A Coast Guard crew took command of a Navy Cyclone-class patrol ship 05 March 2000 at the Naval Amphibious Base in Little Creek, Va., proceeded to paint a Coast Guard stripe on the hull and renamed it Coast Guard Cutter Thunderbolt. The PC-12 Thunderbolt officially became the Coast Guard Cutter Thunderbolt March 5 and remained in a dual-commission status until it was returned to the Navy 17 July 2000. USS Thunderbolt's crew was assigned to Special Boat Squadron 2 at Little Creek while Thunderbolt was temporarily commissioned as a Coast Guard cutter. The Coast Guard crew relieved the USS Thunderbolt's crew to test the capabilities of the 170-foot patrol ship for four months and conduct Coast Guard missions. For the last several years the Coast Guard had believed these vessels may fill the gap between the 110-foot cutters and the 210-foot cutters. Currently, there is no Coast Guard cutter that combines the speed and maneuverability of a 110 and the improved communications capability and endurance of a 210.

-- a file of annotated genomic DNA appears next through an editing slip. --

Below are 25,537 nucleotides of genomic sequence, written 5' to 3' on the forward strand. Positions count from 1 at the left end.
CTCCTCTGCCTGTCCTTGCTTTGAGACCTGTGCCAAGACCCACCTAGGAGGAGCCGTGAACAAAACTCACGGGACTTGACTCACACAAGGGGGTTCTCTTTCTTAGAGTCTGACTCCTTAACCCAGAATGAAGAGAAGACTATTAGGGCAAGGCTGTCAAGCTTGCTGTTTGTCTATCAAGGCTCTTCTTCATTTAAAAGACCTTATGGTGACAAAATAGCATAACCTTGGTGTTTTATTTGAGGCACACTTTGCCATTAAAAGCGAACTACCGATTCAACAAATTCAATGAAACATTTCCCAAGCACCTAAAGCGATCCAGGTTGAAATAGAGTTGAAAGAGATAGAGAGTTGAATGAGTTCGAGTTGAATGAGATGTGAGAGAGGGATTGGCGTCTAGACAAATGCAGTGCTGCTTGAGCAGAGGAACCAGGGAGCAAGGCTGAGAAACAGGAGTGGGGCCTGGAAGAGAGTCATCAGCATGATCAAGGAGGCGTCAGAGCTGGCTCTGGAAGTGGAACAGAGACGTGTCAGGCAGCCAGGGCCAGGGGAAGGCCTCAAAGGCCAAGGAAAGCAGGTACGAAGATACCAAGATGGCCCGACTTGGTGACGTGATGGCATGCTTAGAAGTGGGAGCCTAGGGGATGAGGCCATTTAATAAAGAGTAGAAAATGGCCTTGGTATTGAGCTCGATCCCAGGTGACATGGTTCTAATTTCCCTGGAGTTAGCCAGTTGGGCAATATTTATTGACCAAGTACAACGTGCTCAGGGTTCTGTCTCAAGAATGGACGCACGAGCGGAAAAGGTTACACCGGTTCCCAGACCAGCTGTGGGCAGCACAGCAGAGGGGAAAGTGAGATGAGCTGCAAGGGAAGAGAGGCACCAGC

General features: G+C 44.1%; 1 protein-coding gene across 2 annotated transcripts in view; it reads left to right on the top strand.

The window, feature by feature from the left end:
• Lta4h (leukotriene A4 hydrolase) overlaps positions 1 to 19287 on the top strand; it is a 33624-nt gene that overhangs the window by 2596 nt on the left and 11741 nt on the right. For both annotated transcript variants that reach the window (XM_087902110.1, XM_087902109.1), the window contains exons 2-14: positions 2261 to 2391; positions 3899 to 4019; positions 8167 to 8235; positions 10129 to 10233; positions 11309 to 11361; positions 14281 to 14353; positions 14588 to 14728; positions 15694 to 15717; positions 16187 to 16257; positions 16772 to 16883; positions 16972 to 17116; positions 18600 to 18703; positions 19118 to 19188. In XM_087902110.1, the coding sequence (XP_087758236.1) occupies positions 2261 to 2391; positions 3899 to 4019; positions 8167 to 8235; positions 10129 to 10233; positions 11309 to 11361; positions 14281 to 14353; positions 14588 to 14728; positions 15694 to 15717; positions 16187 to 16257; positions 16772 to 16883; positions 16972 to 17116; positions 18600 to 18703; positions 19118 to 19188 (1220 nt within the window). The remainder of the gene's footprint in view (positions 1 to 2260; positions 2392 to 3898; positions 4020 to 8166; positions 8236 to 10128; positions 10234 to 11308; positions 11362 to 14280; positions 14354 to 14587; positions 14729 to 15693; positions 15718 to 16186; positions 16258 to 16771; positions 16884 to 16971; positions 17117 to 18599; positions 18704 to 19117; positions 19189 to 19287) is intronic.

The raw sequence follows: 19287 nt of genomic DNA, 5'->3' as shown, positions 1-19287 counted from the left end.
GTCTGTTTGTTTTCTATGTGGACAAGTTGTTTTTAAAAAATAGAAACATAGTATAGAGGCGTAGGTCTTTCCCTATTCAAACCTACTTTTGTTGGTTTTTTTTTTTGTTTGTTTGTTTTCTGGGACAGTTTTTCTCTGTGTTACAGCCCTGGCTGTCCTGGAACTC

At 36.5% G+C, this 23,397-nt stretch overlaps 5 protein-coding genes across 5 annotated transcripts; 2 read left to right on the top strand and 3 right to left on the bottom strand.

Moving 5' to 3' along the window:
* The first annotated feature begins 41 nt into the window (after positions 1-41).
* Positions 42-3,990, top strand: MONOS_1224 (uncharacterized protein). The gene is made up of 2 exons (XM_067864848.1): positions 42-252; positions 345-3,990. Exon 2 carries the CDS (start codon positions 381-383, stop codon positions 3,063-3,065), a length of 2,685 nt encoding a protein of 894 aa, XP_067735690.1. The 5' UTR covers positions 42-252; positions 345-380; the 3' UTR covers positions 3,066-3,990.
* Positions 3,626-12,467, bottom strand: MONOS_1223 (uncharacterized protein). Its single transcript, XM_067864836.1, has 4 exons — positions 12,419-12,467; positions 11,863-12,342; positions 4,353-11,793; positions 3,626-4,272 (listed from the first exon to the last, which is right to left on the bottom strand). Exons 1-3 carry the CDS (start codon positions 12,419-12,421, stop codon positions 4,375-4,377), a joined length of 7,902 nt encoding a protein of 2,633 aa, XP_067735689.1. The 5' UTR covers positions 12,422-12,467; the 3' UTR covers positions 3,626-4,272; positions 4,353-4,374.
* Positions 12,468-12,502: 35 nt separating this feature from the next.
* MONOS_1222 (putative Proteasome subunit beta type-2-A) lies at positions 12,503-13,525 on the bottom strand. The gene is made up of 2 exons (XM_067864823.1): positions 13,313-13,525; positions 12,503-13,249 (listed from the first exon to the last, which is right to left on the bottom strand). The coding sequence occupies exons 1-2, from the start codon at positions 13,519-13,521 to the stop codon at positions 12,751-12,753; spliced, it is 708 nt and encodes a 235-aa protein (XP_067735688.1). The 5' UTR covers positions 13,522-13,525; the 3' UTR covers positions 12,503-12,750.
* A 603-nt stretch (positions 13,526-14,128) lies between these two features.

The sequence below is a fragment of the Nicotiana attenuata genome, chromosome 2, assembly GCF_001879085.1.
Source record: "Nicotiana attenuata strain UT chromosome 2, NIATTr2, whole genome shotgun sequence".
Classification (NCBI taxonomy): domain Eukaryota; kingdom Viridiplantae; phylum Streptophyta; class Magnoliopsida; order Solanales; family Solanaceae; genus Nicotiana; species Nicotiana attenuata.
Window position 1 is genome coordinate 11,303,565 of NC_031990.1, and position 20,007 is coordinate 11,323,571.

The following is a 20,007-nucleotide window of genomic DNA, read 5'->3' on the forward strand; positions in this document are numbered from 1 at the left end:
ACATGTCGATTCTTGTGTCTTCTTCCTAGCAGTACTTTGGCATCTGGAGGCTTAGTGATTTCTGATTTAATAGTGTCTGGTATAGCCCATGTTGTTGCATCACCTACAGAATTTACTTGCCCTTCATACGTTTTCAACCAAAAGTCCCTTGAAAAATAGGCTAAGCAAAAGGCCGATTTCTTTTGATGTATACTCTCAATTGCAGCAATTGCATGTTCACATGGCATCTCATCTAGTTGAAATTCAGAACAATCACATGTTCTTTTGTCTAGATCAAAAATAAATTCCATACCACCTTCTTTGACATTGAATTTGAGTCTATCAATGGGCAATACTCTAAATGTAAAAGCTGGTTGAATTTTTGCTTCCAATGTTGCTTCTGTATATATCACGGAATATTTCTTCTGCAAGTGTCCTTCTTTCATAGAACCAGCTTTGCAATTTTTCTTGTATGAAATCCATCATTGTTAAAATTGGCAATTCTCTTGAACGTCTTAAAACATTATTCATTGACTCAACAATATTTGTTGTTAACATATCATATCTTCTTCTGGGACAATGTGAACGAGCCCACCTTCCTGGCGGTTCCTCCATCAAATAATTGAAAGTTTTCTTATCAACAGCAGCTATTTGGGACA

Coast Guard Pacific Area and the U.S. Pacific Fleet jointly announced 05 November 2001 the assignment of two Cyclone-Class Navy Patrol Coastal (PC) ships in support of the nation's homeland security along the U.S. West Coast as a part of OPERATION NOBLE EAGLE. Under OPERATION NOBLE EAGLE, the PCs will be used for United States coastal patrol and maritime homeland security operations under the tactical control of the Coast Guard Pacific Area command. Operational control of the ships, normally assigned to United States Special Operations Command (USSOCOM) through Commander, Naval Special Warfare Command (CNSWC), was shifted to the U.S. Pacific Fleet. Three other PCs have been assigned to the U.S. Atlantic Fleet for maritime homeland security operations.